For thousands of years, herbs have been used to ease a woman’s path through pregnancy, labour and birth. Recently much research has been done, and herbal remedies are still effectively used in childbirth:
1. Morning Sickness
Ginger Root, Lemon Balm, Chamomile
Ginger Root can be grated into a cup and boiling water added to make a tea. Leave to infuse for 5 to 10 minutes and add honey if required. This can be taken 3 or 4 times a day.
If anxiety is part of the problem, Lemon Balm (Melissa) or Chamomile can be very effective. Both make soothing teas, or they can be mixed with ginger root as well.
We also have a more detailed article about pregnancy sickness here which also includes a free audio to download which we have created to help you control your sickness all the way through your pregnancy.
And, although not strictly a herb, P-5-P (Pyrodoxyl-5-Phosphate – a form of Vitamin B6) can be a very effective remedy if you are suffering from morning sickness. This doesn’t seem to be well known, but it can work well.
2. Heartburn and Indigestion
Meadowsweet, Slippery Elm, Chamomile
As the baby grows, it pushes upwards, which can result in heartburn and indigestion. Slippery Elm coats the lining of the oesophagus and stomach and so helps to protect these areas from acid attack. Going more to the root of the problem, Meadowsweet can help prevent the overproduction of stomach acid, and there is also the gentle Chamomile which calms and sooths the stomach.
3. Stretch Marks
Wheatgerm Oil, Mandarin, Frankincense
A combination of 50 mls of Wheatgerm Oil with 10 drops of essential oil of Mandarin and 15 drops of essential oil of Frankincense makes a delightfully soothing combination to keep the abdomen supply and elastic. Massage into the tissues of the abdomen twice a day.
Aloe Vera gel can be very helpful too. A wonderful healing remedy.
Fenugreek, Black Cohosh, Raspberry Leaf
Fenugreek stimulates the muscles of the uterus and can help to bring on labour. Do not use during pregnancy. Black Cohosh is known to increase and normalise uterine contractions, as well as relieving any nervousness experienced before or during labour. It can also be used to help the cervix to dilate and is thought can help prevent post partum haemorrhage. Raspberry Leaf Tea can also be effective as a uterine stimulant to help tone the muscles ready for labour and to aid recovery after the birth, as well as helping to prevent post partum haemorrhage. You can take this from 37 weeks of pregnancy. Do not that if there is a history of miscarriage, you should not take during pregnancy.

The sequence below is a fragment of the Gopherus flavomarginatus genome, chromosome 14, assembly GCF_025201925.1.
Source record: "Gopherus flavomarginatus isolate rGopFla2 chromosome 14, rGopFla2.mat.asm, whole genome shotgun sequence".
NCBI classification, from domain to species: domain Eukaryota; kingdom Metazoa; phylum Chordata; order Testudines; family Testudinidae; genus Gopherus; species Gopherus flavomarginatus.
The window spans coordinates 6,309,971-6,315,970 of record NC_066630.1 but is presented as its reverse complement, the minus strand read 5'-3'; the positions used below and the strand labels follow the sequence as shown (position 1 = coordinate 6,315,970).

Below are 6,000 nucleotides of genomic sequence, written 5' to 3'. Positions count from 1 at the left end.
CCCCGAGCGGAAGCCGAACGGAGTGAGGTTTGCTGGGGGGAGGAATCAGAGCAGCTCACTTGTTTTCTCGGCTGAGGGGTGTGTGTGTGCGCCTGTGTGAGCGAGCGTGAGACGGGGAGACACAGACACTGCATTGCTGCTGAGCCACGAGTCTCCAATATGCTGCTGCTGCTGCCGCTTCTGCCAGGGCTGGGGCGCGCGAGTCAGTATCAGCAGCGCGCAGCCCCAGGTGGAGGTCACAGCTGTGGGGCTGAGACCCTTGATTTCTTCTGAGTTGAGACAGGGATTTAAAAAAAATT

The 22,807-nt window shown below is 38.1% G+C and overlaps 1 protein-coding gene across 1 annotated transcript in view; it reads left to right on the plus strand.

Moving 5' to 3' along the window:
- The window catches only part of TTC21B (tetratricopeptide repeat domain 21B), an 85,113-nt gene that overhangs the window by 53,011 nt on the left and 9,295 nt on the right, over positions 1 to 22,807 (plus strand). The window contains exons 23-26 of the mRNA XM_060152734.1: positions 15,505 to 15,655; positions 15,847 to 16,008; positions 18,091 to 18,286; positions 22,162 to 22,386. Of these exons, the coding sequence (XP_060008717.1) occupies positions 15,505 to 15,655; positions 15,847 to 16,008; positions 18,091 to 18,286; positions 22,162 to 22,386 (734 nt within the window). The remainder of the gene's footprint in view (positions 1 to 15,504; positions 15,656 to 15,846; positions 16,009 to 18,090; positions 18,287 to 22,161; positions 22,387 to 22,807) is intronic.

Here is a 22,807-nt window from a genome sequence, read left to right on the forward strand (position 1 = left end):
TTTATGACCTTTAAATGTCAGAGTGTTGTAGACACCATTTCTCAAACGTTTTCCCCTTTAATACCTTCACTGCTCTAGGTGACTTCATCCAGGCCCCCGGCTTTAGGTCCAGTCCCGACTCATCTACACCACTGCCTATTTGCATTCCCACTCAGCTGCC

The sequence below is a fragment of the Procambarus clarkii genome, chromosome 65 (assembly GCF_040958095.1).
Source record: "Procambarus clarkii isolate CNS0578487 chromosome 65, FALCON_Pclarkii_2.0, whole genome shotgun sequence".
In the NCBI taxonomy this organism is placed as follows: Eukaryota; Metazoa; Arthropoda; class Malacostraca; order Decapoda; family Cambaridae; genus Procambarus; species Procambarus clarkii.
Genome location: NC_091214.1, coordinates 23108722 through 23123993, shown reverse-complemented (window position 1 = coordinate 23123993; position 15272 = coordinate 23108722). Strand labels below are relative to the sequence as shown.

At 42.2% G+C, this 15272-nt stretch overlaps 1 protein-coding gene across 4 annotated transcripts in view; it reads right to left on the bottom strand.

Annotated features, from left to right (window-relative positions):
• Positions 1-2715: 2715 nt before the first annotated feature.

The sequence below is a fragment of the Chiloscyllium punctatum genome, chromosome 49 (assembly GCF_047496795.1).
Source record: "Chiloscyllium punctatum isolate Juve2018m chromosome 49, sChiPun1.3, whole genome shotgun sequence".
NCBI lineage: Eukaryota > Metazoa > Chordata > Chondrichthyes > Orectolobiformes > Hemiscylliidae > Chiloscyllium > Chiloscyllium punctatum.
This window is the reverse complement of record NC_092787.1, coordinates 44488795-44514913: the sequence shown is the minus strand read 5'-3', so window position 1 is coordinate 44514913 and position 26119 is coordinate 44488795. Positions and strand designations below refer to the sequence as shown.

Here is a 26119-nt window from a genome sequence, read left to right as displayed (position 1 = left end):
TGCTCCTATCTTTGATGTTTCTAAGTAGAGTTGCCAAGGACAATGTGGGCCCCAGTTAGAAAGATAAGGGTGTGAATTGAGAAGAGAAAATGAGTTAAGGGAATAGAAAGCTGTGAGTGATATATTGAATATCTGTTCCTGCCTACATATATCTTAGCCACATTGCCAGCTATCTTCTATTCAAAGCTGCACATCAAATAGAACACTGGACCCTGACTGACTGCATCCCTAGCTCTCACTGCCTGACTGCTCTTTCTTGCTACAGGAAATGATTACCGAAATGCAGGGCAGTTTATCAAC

NB Do not use these herbs to ‘try to make the baby come’ just because your pregnancy is longer the ‘due date’ at 40 weeks or the average length of pregnancy of 41 – 41.5 weeks. Your baby knows when it is ready.
5. After the Birth and Breast Feeding
Vervain has many excellent properties to help the new mother. It encourages the secretion and flow of milk and so helps the establishment of breast feeding. If you’re tired after a long labour, it has excellent restorative powers, as well as enhancing mood and combating depression. Vervain also helps you to absorb the nutrients from food better and stimulates the digestive processes.
Do not that it is always wise to do your own research and to consult a health professional before taking these or any other products during pregnancy.